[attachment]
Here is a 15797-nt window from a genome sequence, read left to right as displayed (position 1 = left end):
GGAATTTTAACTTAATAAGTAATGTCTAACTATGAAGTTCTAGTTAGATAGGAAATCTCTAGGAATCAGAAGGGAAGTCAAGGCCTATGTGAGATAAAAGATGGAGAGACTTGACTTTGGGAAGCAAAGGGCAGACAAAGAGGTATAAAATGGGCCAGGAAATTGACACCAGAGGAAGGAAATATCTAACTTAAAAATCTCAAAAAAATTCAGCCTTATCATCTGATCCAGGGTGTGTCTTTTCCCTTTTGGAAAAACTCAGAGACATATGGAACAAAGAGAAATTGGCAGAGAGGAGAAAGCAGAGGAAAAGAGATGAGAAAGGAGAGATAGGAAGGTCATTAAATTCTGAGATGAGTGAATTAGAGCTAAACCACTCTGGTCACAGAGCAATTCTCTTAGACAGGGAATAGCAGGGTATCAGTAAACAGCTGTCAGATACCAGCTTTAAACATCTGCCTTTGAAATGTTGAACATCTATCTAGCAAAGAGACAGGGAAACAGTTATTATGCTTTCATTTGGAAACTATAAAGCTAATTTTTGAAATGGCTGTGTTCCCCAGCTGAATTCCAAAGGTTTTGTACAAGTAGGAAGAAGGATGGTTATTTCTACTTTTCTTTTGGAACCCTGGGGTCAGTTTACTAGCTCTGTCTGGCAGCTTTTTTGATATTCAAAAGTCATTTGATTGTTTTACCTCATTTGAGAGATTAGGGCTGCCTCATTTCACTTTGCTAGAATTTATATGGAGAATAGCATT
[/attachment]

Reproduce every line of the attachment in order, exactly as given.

Here is a 15797-nt window from a genome sequence, read left to right as displayed (position 1 = left end):
GGAATTTTAACTTAATAAGTAATGTCTAACTATGAAGTTCTAGTTAGATAGGAAATCTCTAGGAATCAGAAGGGAAGTCAAGGCCTATGTGAGATAAAAGATGGAGAGACTTGACTTTGGGAAGCAAAGGGCAGACAAAGAGGTATAAAATGGGCCAGGAAATTGACACCAGAGGAAGGAAATATCTAACTTAAAAATCTCAAAAAAATTCAGCCTTATCATCTGATCCAGGGTGTGTCTTTTCCCTTTTGGAAAAACTCAGAGACATATGGAACAAAGAGAAATTGGCAGAGAGGAGAAAGCAGAGGAAAAGAGATGAGAAAGGAGAGATAGGAAGGTCATTAAATTCTGAGATGAGTGAATTAGAGCTAAACCACTCTGGTCACAGAGCAATTCTCTTAGACAGGGAATAGCAGGGTATCAGTAAACAGCTGTCAGATACCAGCTTTAAACATCTGCCTTTGAAATGTTGAACATCTATCTAGCAAAGAGACAGGGAAACAGTTATTATGCTTTCATTTGGAAACTATAAAGCTAATTTTTGAAATGGCTGTGTTCCCCAGCTGAATTCCAAAGGTTTTGTACAAGTAGGAAGAAGGATGGTTATTTCTACTTTTCTTTTGGAACCCTGGGGTCAGTTTACTAGCTCTGTCTGGCAGCTTTTTTGATATTCAAAAGTCATTTGATTGTTTTACCTCATTTGAGAGATTAGGGCTGCCTCATTTCACTTTGCTAGAATTTATATGGAGAATAGCATT